Until the late 20th century, the very American holiday of Thanksgiving was not widely celebrated in Cajun country. Though it appeared in communities in and around Lafayette, it is argued this was because many of those residents were more closely exposed to this American tradition through their proximity to Baton Rouge and its stronger Anglo-Protestant connections. Besides eschewing this American tradition, it is further argued by historians, the Brasseaux brothers, that its centerpiece - the baked turkey - is “too dry and bland for Cajun tastes.” Enter deep fried turkey. Unlike roast turkey, a quickly cooked deep-fried turkey is rich in flavor, with a crispy golden brown skin and tender juicy interior.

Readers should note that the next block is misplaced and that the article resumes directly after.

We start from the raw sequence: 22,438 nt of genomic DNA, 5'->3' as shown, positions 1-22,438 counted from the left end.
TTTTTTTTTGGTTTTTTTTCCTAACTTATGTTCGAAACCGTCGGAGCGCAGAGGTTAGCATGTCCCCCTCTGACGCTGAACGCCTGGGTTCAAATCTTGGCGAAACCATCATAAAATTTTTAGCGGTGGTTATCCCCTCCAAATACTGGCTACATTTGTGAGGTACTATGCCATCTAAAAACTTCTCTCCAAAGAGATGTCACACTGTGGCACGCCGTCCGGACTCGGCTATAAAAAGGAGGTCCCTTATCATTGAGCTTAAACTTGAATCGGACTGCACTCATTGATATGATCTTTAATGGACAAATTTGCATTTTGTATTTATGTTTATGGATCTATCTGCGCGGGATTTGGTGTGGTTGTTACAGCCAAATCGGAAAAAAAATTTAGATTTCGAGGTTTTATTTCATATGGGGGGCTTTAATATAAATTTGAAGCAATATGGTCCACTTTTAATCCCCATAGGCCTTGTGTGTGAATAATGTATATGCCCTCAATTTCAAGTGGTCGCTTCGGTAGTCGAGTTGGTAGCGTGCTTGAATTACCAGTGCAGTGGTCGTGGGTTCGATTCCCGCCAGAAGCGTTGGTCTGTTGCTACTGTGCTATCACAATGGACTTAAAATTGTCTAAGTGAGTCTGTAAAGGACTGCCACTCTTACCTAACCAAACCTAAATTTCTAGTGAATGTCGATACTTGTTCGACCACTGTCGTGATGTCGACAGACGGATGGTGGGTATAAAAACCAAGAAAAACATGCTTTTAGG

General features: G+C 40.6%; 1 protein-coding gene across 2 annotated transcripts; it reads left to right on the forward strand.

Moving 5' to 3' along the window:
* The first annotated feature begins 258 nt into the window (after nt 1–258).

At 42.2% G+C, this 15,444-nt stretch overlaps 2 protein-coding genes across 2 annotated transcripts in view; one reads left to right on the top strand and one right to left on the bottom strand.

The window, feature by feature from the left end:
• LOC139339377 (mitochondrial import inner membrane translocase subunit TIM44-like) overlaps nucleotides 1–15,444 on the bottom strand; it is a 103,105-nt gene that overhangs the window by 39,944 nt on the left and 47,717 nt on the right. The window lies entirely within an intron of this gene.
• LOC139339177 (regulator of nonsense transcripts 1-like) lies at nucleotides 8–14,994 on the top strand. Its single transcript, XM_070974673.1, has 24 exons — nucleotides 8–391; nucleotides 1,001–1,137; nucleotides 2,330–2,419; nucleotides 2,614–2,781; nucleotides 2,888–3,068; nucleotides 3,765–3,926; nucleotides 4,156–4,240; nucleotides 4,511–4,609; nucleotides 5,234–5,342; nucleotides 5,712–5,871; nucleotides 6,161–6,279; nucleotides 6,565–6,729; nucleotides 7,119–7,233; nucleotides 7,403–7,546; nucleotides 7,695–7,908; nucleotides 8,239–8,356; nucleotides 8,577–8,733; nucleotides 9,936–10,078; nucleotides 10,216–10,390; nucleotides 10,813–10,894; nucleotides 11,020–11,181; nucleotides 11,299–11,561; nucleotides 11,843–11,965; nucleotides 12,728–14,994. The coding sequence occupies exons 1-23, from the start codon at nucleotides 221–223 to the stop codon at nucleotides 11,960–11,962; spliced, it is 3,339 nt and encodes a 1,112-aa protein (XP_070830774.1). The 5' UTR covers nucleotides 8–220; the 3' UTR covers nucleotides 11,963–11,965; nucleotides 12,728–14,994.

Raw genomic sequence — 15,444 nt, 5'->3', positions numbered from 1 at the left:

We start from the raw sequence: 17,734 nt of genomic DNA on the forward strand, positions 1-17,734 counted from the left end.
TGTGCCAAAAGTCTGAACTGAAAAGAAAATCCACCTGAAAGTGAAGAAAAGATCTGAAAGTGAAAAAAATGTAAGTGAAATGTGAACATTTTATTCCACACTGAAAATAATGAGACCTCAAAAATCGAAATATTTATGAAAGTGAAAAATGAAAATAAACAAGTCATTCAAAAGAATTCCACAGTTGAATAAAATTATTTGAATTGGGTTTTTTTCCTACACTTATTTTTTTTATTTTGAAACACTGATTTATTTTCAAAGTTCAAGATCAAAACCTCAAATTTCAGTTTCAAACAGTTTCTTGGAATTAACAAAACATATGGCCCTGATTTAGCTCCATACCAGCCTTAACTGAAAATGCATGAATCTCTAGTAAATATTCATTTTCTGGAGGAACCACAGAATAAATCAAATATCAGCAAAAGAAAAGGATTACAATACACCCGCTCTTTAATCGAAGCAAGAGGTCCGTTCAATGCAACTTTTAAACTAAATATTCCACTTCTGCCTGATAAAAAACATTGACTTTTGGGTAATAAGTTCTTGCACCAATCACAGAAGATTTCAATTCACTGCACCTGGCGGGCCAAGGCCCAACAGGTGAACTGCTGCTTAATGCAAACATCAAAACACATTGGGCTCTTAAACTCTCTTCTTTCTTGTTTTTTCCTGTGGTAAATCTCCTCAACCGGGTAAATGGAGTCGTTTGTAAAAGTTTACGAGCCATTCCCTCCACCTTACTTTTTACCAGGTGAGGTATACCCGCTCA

There is no documentation of an exact year, restaurant or person who first fried a turkey. There is also no mention of fried turkey in Lafcadio Hearn’s La Cuisine Creole: A Collection of Culinary Recipes (1885) or The Picayune Creole Cook Book, (1901), but Cajun chef Justin Wilson recalled first seeing a turkey fry in Louisiana in the 1930s.
The practice spread outside of Cajun country in the 1970s. Dave Stephens, a New Orleanean who fries 8-12 turkeys a year for friends and family, first learned about the practice as a worker at the New Orleans Jazz and Heritage Festival or Jazz Fest. He recalled that Gus McIlhenny of the Tabasco empire was frying turkeys in the food tent designated for workers. Fried turkeys hit the national spotlight when Martha Stewart featured them in her magazine in 1996 and are now enjoyed throughout the USA. You're welcome, America.